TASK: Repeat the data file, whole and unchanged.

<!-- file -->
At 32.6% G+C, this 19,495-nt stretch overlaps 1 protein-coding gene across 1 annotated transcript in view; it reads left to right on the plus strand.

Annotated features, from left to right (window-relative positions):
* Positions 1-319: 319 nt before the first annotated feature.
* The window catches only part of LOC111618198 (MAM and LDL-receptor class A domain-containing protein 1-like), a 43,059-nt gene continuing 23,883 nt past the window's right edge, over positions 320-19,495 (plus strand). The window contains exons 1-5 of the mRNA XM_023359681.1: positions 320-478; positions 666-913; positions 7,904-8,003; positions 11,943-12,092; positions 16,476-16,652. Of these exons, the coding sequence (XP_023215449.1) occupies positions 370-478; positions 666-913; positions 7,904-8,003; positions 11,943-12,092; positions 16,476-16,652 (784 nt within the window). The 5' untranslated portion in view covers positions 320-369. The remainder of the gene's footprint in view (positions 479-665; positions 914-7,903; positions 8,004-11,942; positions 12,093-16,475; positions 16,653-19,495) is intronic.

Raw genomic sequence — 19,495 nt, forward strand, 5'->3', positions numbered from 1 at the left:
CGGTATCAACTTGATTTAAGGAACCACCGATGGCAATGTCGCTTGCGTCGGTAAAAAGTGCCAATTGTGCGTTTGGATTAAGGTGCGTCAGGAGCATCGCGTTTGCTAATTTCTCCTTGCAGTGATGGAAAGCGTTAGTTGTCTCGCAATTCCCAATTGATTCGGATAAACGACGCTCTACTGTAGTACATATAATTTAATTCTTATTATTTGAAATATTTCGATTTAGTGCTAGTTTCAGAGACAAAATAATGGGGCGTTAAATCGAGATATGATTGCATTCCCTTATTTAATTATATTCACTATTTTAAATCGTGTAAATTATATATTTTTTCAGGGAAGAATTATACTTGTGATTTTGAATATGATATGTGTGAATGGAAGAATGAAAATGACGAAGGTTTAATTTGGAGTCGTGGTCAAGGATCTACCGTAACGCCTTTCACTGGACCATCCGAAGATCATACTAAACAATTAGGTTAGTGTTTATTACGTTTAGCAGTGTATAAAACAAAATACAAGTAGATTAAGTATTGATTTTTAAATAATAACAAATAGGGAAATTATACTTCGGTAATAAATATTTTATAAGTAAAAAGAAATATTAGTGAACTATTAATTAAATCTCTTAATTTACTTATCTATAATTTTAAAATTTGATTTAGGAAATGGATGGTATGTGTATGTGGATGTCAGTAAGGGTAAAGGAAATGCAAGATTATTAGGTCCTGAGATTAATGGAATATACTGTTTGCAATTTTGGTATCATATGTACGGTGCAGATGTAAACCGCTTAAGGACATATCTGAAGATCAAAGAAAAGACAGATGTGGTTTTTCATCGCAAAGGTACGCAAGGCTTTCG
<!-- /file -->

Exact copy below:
At 32.6% G+C, this 19,495-nt stretch overlaps 1 protein-coding gene across 1 annotated transcript in view; it reads left to right on the plus strand.

Annotated features, from left to right (window-relative positions):
* Positions 1-319: 319 nt before the first annotated feature.
* The window catches only part of LOC111618198 (MAM and LDL-receptor class A domain-containing protein 1-like), a 43,059-nt gene continuing 23,883 nt past the window's right edge, over positions 320-19,495 (plus strand). The window contains exons 1-5 of the mRNA XM_023359681.1: positions 320-478; positions 666-913; positions 7,904-8,003; positions 11,943-12,092; positions 16,476-16,652. Of these exons, the coding sequence (XP_023215449.1) occupies positions 370-478; positions 666-913; positions 7,904-8,003; positions 11,943-12,092; positions 16,476-16,652 (784 nt within the window). The 5' untranslated portion in view covers positions 320-369. The remainder of the gene's footprint in view (positions 479-665; positions 914-7,903; positions 8,004-11,942; positions 12,093-16,475; positions 16,653-19,495) is intronic.

Raw genomic sequence — 19,495 nt, forward strand, 5'->3', positions numbered from 1 at the left:
CGGTATCAACTTGATTTAAGGAACCACCGATGGCAATGTCGCTTGCGTCGGTAAAAAGTGCCAATTGTGCGTTTGGATTAAGGTGCGTCAGGAGCATCGCGTTTGCTAATTTCTCCTTGCAGTGATGGAAAGCGTTAGTTGTCTCGCAATTCCCAATTGATTCGGATAAACGACGCTCTACTGTAGTACATATAATTTAATTCTTATTATTTGAAATATTTCGATTTAGTGCTAGTTTCAGAGACAAAATAATGGGGCGTTAAATCGAGATATGATTGCATTCCCTTATTTAATTATATTCACTATTTTAAATCGTGTAAATTATATATTTTTTCAGGGAAGAATTATACTTGTGATTTTGAATATGATATGTGTGAATGGAAGAATGAAAATGACGAAGGTTTAATTTGGAGTCGTGGTCAAGGATCTACCGTAACGCCTTTCACTGGACCATCCGAAGATCATACTAAACAATTAGGTTAGTGTTTATTACGTTTAGCAGTGTATAAAACAAAATACAAGTAGATTAAGTATTGATTTTTAAATAATAACAAATAGGGAAATTATACTTCGGTAATAAATATTTTATAAGTAAAAAGAAATATTAGTGAACTATTAATTAAATCTCTTAATTTACTTATCTATAATTTTAAAATTTGATTTAGGAAATGGATGGTATGTGTATGTGGATGTCAGTAAGGGTAAAGGAAATGCAAGATTATTAGGTCCTGAGATTAATGGAATATACTGTTTGCAATTTTGGTATCATATGTACGGTGCAGATGTAAACCGCTTAAGGACATATCTGAAGATCAAAGAAAAGACAGATGTGGTTTTTCATCGCAAAGGTACGCAAGGCTTTCG